The Only Cover Band I Ever Liked – Boomer Memories

Stage full of musical instruments awaits the appearance of the cover band

The Rush Tribute Project is the Only Cover Band I Really Liked

Don’t get me wrong, cover bands are fun. Playing cover songs is a great way to engage a crowed when you are just starting out, and a cover band is a fun way for a group of musicians to get together and jam. I’ve also enjoyed hearing songs covered by other artists, while seem them live in concert. Some of those that I have personally experienced were;

  • Bob Seger covering CCR’s Fortunate Son
  • Bon Jovi covering BTO’s Takin’ Care of Business
  • Heart covering Led Zepplin’s Rock & Roll

The Problem With Cover Bands

I’ve also seen my share of cover bands. Also often called tribute bands, those that I can recall immediately were cover groups of Kiss, Tom Petty & the Heart Breakers, AC/DC, Van Halen, Pink Floyd, and Led Zepplin. Note that these were all fun and enjoyable events, and all of these musicians have more musical talent than I will ever possess.

One might argue that some current bands touring without their iconic lead players might also be considered a cover band, I have Journey in mind if you are wondering. The problem with cover bands is they are simply building on or enjoying the success created by others. Now, I get it…I really do, it’s all in the name of fun, and I don’t hold anything against them for that.

It just feels all a bit too fake to me, essentially pretending to be someone else. It is however fun anticipation to get the crowd warmed up before the “real” event. I saw the AC/DC and a Van Halen cover bands as precursors to a real Cheap Trick show. I should note here that the Van Halen cover band was better than the real Van Halen I saw a couple of years later.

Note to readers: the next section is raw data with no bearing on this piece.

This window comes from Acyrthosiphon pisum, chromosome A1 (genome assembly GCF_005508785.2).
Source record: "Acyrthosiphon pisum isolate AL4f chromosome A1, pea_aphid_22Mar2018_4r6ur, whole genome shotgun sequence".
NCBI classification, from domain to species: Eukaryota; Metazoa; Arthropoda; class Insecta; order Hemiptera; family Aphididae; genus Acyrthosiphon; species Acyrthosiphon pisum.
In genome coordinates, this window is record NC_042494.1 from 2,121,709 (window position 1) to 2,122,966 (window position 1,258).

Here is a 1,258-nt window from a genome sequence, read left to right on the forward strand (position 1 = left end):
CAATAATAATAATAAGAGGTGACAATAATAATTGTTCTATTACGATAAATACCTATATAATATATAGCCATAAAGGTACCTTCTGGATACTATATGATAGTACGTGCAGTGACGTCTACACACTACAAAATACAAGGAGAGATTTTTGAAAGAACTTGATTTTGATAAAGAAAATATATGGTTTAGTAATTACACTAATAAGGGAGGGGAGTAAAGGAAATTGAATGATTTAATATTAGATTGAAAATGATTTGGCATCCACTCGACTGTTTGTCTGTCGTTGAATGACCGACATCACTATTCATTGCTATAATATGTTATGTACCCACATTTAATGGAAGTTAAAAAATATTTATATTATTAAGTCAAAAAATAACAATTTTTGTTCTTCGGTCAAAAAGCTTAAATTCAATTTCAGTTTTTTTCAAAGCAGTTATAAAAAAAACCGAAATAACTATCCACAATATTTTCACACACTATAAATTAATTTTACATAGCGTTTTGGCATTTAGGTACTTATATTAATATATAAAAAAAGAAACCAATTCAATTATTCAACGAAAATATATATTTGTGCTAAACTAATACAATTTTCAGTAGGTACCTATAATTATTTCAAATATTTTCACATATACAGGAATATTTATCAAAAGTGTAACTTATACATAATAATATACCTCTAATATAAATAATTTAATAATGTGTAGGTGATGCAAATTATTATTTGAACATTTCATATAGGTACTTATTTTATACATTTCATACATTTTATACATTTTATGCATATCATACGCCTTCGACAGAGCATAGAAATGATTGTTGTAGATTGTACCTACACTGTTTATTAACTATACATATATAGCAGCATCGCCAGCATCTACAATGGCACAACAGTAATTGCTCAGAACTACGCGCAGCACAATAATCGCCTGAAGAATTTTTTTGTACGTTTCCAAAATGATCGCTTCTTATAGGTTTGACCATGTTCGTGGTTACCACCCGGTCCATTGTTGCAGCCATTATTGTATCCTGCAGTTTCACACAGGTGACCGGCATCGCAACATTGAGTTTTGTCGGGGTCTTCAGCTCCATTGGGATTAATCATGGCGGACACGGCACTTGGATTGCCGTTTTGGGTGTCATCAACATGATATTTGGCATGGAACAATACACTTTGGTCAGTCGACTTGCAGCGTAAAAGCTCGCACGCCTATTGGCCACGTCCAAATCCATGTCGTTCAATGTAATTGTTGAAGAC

Rush Tribute Project – Why They Were Different

Only one cover band truly left me in awe, and one I would consider true artists in their own right – the Rush Tribute Project. As any Rush fan knows, the complex arrangement and artistry involved with Rush music has to be difficult to master. How Neil Peart, Alex Lifeson, and Geddy Lee did it all by themselves is a case study in musical genius in of itself. These three men are masters of their craft at levels few others will ever achieve.

I can only imagine the guys from Rush Tribute Project sitting around one day saying to themselves, Hey, let’s start a cover band, but let’s choose the most difficult and complex music we can find…and then master it.

Indeed, they did master it. Seeing them live and up close was such an odd and wonderful experience. Yes, they were playing music they didn’t originally create, however the sheer complexity and volume of work and knowledge needed to master the original work laid down by the trio from Canada really got me thinking.

Do we lambast or criticize other musicians for mastering Mozart, or Bach? No, we applaud them. I found myself similarly realizing that these guys were mimicking the musical genius of our generation, the baby boomer generation, and they were doing it with such skill at such a high level, it wasn’t really a “cover” any more.

Conclusion

We marvel at the artists that compete in the International Van Cliburn Competition who reproduce classic works in perfection. So too should we applaud musicians that are able to reproduce the classic works of our own generation, in perfection.

I submit that a hundred years from now, Rush music will be viewed in the same way we view Beethoven, Chopin, Tchaikovsky, and Handel. I probably won’t ever go out of my way to see a cover band again, but I would certainly consider seeing the Rush Tribute Project again, should they come to town.

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